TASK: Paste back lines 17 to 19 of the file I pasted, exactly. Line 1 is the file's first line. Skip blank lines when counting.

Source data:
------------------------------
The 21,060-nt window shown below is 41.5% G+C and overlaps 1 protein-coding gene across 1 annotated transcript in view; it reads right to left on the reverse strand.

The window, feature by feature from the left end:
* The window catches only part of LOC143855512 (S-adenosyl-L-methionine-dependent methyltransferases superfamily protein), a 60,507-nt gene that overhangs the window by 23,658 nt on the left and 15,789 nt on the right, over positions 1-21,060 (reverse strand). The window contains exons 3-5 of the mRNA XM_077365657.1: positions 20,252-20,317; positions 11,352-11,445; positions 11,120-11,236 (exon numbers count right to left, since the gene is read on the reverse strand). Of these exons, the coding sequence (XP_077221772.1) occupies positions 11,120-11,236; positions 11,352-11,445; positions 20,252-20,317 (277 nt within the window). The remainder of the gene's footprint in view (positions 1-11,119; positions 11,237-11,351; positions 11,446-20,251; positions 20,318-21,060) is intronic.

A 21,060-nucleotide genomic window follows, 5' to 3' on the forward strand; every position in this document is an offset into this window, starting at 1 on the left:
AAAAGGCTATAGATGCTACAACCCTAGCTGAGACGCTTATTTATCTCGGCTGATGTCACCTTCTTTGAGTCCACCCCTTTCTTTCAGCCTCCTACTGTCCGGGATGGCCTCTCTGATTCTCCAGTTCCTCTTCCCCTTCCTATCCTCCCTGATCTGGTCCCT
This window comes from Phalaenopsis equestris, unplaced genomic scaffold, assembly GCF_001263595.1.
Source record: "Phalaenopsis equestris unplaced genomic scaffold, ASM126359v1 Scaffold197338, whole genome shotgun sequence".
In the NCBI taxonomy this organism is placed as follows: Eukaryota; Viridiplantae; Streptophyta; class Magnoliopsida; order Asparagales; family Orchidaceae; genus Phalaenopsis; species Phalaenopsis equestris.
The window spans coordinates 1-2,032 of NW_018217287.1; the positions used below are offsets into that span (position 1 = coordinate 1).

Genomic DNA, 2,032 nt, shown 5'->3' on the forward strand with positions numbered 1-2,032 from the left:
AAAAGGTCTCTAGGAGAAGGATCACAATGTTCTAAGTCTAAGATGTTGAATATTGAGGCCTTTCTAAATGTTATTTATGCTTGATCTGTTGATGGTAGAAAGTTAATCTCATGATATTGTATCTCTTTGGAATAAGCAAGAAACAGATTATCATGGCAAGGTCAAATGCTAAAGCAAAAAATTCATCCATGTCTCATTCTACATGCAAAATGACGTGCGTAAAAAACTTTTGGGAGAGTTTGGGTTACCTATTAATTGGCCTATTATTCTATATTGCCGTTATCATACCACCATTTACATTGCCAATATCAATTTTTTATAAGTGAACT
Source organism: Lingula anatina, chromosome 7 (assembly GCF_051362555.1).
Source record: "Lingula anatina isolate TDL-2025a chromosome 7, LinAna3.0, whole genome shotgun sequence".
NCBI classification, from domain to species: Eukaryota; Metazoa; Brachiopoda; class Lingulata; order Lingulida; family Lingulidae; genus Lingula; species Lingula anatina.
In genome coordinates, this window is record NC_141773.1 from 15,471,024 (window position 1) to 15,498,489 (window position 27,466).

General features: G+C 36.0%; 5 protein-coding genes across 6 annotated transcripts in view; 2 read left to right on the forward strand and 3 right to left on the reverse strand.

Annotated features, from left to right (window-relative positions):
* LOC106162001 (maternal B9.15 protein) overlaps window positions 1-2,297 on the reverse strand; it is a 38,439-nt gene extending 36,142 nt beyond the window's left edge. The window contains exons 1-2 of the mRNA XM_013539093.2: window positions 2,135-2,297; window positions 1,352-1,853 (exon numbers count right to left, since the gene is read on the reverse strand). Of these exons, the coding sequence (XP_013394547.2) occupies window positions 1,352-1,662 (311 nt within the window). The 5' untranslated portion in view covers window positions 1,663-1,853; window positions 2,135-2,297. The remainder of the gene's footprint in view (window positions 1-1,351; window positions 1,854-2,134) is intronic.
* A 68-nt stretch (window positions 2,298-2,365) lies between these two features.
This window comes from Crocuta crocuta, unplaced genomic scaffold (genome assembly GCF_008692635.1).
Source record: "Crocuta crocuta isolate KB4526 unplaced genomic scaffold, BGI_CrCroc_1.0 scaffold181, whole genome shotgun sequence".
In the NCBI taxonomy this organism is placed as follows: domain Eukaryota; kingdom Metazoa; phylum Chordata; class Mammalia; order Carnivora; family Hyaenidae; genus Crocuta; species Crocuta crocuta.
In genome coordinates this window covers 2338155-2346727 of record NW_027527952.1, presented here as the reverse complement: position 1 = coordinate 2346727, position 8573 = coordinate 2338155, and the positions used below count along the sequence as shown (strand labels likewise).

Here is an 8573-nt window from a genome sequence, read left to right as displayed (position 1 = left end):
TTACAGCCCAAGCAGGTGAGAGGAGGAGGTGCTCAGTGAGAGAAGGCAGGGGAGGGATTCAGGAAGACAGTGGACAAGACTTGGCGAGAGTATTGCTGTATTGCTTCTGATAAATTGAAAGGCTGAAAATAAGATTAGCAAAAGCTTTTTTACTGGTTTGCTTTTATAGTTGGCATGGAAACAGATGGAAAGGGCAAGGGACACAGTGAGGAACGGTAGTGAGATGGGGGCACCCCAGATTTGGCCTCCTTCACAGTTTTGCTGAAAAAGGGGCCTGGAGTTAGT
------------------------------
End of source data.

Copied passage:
Annotated features, from left to right (window-relative positions):
* LOC106162001 (maternal B9.15 protein) overlaps window positions 1-2,297 on the reverse strand; it is a 38,439-nt gene extending 36,142 nt beyond the window's left edge. The window contains exons 1-2 of the mRNA XM_013539093.2: window positions 2,135-2,297; window positions 1,352-1,853 (exon numbers count right to left, since the gene is read on the reverse strand). Of these exons, the coding sequence (XP_013394547.2) occupies window positions 1,352-1,662 (311 nt within the window). The 5' untranslated portion in view covers window positions 1,663-1,853; window positions 2,135-2,297. The remainder of the gene's footprint in view (window positions 1-1,351; window positions 1,854-2,134) is intronic.
* A 68-nt stretch (window positions 2,298-2,365) lies between these two features.